Penn’s campus is full of surprises. This sculpture on a wall of the Quad—it’s near the archway to the left of the Provost’s Tower entrance at 36th and Spruce—depicts former President Woodrow Wilson strangling Victoriano Huerta, the former president of Mexico. We learned about it by way of a scholar in Mexico, writing a book on Huerta, who had contacted the University’s Architectural Archives with a query related to an item from the August 22, 1921 edition of The Washington Post:

Former President Shown Choking Huerta on College Building

Philadelphia, Aug. 21—Woodrow Wilson was discovered today allegorically choking former president Huerta of Mexico. The discovery was made at the University of Pennsylvania, where a gargoyle depicting a begoggled figure representing President Wilson with his hands clenched around the throat of the former Mexican executive was found on the north wall of a dormitory erected at the time relations between the United States and Mexico were strained.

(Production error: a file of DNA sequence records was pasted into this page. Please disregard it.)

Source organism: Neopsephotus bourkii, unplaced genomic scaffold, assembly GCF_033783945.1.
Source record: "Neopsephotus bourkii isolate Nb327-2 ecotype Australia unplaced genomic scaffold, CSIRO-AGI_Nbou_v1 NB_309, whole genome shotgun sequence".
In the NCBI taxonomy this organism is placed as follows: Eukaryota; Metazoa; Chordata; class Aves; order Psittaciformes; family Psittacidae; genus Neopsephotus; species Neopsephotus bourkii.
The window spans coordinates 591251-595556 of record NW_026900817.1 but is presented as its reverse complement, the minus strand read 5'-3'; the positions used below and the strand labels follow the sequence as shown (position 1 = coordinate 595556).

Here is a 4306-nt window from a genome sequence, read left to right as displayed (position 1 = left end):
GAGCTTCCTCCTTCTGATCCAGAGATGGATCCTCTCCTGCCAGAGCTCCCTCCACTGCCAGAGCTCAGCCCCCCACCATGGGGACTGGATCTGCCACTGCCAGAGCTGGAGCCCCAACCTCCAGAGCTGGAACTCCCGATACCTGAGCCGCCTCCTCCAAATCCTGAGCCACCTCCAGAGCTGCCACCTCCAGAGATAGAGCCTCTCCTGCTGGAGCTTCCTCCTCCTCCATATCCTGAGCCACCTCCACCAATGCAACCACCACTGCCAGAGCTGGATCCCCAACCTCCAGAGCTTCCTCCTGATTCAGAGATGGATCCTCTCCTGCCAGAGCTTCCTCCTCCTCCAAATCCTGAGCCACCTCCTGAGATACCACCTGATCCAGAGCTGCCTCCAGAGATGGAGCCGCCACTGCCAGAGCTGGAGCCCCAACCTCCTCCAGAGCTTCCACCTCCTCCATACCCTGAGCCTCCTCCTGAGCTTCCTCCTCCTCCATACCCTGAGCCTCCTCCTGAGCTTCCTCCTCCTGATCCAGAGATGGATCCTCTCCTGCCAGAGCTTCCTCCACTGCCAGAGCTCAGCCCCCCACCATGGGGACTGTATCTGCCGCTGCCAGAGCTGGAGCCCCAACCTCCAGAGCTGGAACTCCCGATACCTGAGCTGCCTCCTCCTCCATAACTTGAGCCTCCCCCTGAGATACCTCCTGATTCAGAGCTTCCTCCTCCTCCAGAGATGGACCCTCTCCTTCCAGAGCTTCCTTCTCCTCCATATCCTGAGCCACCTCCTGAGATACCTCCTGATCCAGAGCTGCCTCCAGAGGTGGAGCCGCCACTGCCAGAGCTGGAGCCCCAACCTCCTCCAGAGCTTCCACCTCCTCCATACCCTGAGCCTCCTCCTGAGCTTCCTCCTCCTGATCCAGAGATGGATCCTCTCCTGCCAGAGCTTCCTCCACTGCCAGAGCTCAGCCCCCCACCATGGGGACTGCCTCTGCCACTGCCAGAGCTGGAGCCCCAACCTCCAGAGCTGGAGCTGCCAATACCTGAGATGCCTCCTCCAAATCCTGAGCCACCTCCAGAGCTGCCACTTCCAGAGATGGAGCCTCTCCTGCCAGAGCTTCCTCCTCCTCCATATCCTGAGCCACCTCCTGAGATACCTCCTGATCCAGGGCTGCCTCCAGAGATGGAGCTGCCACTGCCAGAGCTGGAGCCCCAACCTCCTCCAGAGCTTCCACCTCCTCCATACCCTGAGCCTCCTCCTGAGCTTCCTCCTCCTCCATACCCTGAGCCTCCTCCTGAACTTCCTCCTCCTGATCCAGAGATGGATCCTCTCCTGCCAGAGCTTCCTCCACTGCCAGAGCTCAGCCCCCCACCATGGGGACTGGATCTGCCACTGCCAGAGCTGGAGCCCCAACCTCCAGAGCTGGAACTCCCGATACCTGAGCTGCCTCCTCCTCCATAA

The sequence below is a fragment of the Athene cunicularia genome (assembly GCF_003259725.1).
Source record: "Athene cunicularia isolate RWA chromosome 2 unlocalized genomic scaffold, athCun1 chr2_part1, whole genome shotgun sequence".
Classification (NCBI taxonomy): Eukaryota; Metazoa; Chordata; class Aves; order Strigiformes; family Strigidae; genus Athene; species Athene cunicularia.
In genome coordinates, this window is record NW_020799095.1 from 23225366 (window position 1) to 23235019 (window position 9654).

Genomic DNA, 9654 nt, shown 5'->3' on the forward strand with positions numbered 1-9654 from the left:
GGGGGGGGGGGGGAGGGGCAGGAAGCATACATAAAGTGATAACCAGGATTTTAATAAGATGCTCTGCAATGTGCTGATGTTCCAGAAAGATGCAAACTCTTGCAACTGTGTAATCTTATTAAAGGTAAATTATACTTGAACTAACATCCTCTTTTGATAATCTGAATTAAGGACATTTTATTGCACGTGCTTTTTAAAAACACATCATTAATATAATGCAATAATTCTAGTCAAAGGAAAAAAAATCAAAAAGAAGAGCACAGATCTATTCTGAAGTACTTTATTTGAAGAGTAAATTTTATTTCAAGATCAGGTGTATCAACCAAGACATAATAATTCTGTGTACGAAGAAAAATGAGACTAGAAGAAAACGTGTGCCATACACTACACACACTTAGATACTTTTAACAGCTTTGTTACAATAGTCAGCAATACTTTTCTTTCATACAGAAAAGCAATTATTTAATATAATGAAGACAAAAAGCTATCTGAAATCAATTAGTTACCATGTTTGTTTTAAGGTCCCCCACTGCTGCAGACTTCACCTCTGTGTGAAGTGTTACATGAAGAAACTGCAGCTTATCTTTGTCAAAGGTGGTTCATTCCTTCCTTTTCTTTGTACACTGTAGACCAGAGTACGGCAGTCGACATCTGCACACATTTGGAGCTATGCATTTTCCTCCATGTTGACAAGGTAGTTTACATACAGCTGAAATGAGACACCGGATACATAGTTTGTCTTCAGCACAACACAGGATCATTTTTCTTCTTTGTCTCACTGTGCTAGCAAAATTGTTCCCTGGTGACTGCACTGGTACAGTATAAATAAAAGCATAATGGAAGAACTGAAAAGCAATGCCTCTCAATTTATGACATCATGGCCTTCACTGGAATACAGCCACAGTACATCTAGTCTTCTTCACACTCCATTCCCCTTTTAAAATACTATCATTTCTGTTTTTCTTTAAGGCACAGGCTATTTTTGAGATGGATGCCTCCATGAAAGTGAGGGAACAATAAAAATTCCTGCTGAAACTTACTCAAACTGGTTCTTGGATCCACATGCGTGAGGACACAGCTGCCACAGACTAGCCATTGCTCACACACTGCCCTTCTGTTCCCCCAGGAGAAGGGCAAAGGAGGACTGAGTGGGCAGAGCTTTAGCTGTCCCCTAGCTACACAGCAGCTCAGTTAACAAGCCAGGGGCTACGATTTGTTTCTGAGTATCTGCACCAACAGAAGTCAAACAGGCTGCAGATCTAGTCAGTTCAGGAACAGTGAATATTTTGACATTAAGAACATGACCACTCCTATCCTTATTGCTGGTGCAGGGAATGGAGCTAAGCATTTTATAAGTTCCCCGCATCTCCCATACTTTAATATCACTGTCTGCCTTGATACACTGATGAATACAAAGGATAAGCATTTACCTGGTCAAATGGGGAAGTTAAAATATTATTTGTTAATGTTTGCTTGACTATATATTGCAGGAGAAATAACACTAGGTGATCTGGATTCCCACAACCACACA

“It was a little joke, such as is often made in architecture,” said George B. Page, the architect who designed the building. “The building was erected at the time when Wilson and Huerta were having their political struggles and we incorporated the idea into the carving on the wall of the dormitory.”

Apparently, Wilson disapproved of Huerta, who had taken power in a 1913 coup, and called for him to step down and hold elections. He later sent troops to occupy Veracruz after some US sailors were seized by Mexican soldiers in what became known as the Tampico Affair. Huerta, who was also engaged in battles with internal rivals, including Emiliano Zapata and “Pancho” Villa, resigned and went into exile in July 1914, dying the following year.

Wilson would go on to larger struggles in World War I, at Versailles, and over the League of Nations, none commemorated in stone—at least not around here. —J.P. 

Photo by Laura Francis C’13

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